It’s Your Health – Medications schedule change

The new policies implemented in September 2007 are euphemistically called “medications schedule change.” They really are a whole-sale denial of meds. It happened right in the middle of a rash of suicides and suicide attempts. They clearly did not care about the impact it would create. The first week our meds were cut there were over 600 602s filed. I was not able to participate then, because when they cut my meds I felt awful. I could not think.
I have submitted a 602 since, though. I won twice previously to be on the meds I was on. This time, they claimed the 602 was submitted on the wrong form, and then they claimed it was submitted on the wrong grounds, that my chronic depression is not covered under ADA, when many previous claims under ADA were accepted.
In the 2 months since they cut our meds I have been on 5 different anti-depressants, which are supposed to replace the one that worked for me for 3 and 1/2 years. All had horrific side effects. I had to be have emergency care just last week, because of the side effects of the latest one they tried.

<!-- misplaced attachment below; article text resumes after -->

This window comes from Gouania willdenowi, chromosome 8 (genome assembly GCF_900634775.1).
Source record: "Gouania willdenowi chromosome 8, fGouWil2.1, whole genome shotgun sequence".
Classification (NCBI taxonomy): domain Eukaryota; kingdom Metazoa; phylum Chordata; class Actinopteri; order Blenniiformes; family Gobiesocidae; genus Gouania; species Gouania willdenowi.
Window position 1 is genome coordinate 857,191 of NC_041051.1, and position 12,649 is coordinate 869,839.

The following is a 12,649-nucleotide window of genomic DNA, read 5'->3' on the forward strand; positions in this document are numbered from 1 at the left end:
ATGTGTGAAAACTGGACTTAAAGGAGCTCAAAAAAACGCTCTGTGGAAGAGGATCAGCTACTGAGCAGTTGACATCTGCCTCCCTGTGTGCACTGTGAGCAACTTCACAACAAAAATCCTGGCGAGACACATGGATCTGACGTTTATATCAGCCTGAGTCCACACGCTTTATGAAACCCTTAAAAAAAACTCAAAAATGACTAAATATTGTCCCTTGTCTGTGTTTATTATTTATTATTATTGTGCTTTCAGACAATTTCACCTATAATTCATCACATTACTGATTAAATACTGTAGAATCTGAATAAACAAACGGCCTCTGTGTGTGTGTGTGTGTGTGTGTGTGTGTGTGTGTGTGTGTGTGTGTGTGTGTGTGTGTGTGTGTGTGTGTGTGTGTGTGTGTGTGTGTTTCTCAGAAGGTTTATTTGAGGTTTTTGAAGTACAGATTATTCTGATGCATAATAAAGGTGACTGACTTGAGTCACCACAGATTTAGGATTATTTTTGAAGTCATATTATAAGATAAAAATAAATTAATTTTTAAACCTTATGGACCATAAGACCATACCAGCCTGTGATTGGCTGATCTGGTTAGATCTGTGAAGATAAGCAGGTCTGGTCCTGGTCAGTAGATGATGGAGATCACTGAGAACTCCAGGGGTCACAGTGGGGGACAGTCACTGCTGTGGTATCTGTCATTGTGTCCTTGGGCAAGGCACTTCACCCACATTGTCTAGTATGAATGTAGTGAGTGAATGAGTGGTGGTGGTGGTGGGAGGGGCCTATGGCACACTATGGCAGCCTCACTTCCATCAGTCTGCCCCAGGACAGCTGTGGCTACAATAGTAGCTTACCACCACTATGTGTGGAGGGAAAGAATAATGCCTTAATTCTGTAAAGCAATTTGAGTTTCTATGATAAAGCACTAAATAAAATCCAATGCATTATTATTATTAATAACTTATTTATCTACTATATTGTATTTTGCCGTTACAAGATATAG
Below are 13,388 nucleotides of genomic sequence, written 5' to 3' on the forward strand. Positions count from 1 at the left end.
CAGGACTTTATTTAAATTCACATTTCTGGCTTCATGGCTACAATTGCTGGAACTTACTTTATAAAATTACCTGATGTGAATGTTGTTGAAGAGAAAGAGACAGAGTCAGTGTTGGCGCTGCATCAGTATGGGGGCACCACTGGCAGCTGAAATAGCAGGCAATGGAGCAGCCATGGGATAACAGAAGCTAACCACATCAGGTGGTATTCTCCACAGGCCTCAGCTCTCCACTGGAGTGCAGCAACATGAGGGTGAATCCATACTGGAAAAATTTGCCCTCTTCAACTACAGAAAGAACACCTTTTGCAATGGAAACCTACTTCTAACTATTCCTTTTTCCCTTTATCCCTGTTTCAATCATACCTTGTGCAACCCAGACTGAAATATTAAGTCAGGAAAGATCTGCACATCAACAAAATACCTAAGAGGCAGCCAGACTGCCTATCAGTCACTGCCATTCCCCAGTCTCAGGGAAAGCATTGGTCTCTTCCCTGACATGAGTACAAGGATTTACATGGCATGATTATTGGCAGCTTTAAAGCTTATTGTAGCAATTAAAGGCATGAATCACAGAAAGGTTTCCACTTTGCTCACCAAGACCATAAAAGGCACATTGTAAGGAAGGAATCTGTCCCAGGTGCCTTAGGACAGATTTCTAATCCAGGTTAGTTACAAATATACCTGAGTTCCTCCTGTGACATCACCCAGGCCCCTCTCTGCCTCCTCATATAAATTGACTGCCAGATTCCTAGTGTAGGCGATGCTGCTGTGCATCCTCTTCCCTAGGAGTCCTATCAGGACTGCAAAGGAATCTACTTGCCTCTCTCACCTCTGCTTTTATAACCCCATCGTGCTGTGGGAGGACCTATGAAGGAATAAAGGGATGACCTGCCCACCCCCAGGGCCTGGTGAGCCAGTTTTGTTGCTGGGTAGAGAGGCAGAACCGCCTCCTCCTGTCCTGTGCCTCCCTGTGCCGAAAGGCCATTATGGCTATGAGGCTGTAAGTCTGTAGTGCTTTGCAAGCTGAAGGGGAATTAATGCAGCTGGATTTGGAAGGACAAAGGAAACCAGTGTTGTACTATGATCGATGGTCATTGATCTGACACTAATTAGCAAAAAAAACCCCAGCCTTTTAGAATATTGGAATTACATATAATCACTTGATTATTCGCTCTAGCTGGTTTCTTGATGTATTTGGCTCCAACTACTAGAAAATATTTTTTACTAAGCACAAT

The wholesale change of medications, which means also a lack of proper treatment for those who used to have it, is having a huge impact on our already overcrowded conditions. There are more nervous breakdowns, more fights between prisoners, more suicide attempts. There is also a more active black market to buy and sell the medications. People are desperate to get something that might work for them.
Robert Sillen’s intention for the expansion of mental health care is being skewed and abused by CDC, at least in this facility. Instead of expanding mental health, they are cutting it back. Those practices that were judged ineffective by Sillen’s research are being eliminated, but no effective ones are being implemented. It seems that the money that is supposed to be spent on mental health is being funneled elsewhere.
Meanwhile we have even more women who clearly do not belong here. They should be hospitalized, should be given help. They cannot be accommodated here. They need medical help, not to be incarcerated. Their presence here does not do them any good and is disruptive to all others here.
Something needs to be done. We need more mental health professionals to treat the women here, we need up-to-date meds available, and we need better screening of who should be here in the first place.